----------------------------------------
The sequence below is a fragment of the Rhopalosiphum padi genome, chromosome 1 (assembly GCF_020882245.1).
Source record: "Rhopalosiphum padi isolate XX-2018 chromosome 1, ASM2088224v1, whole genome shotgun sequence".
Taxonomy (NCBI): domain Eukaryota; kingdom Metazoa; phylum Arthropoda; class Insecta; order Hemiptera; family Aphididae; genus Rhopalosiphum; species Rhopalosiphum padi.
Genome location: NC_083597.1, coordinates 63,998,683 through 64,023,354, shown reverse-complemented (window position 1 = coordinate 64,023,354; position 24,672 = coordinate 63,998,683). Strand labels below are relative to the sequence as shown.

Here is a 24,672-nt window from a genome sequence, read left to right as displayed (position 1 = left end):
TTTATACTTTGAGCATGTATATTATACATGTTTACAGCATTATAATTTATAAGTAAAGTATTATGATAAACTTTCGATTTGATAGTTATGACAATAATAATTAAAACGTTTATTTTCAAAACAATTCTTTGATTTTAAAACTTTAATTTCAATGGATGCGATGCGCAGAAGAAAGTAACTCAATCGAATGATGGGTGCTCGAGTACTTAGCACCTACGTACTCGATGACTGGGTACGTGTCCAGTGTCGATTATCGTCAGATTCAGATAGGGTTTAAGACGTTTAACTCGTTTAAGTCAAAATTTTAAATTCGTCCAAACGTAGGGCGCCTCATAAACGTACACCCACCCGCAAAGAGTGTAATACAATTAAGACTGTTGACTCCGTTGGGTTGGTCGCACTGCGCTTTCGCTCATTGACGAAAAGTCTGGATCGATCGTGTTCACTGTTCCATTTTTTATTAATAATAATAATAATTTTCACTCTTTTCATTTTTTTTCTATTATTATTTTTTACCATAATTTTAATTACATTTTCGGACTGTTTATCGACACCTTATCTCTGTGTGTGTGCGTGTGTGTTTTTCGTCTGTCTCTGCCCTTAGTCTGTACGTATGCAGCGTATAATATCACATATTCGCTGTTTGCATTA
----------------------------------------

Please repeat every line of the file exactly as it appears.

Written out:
The sequence below is a fragment of the Rhopalosiphum padi genome, chromosome 1 (assembly GCF_020882245.1).
Source record: "Rhopalosiphum padi isolate XX-2018 chromosome 1, ASM2088224v1, whole genome shotgun sequence".
Taxonomy (NCBI): domain Eukaryota; kingdom Metazoa; phylum Arthropoda; class Insecta; order Hemiptera; family Aphididae; genus Rhopalosiphum; species Rhopalosiphum padi.
Genome location: NC_083597.1, coordinates 63,998,683 through 64,023,354, shown reverse-complemented (window position 1 = coordinate 64,023,354; position 24,672 = coordinate 63,998,683). Strand labels below are relative to the sequence as shown.

Here is a 24,672-nt window from a genome sequence, read left to right as displayed (position 1 = left end):
TTTATACTTTGAGCATGTATATTATACATGTTTACAGCATTATAATTTATAAGTAAAGTATTATGATAAACTTTCGATTTGATAGTTATGACAATAATAATTAAAACGTTTATTTTCAAAACAATTCTTTGATTTTAAAACTTTAATTTCAATGGATGCGATGCGCAGAAGAAAGTAACTCAATCGAATGATGGGTGCTCGAGTACTTAGCACCTACGTACTCGATGACTGGGTACGTGTCCAGTGTCGATTATCGTCAGATTCAGATAGGGTTTAAGACGTTTAACTCGTTTAAGTCAAAATTTTAAATTCGTCCAAACGTAGGGCGCCTCATAAACGTACACCCACCCGCAAAGAGTGTAATACAATTAAGACTGTTGACTCCGTTGGGTTGGTCGCACTGCGCTTTCGCTCATTGACGAAAAGTCTGGATCGATCGTGTTCACTGTTCCATTTTTTATTAATAATAATAATAATTTTCACTCTTTTCATTTTTTTTCTATTATTATTTTTTACCATAATTTTAATTACATTTTCGGACTGTTTATCGACACCTTATCTCTGTGTGTGTGCGTGTGTGTTTTTCGTCTGTCTCTGCCCTTAGTCTGTACGTATGCAGCGTATAATATCACATATTCGCTGTTTGCATTA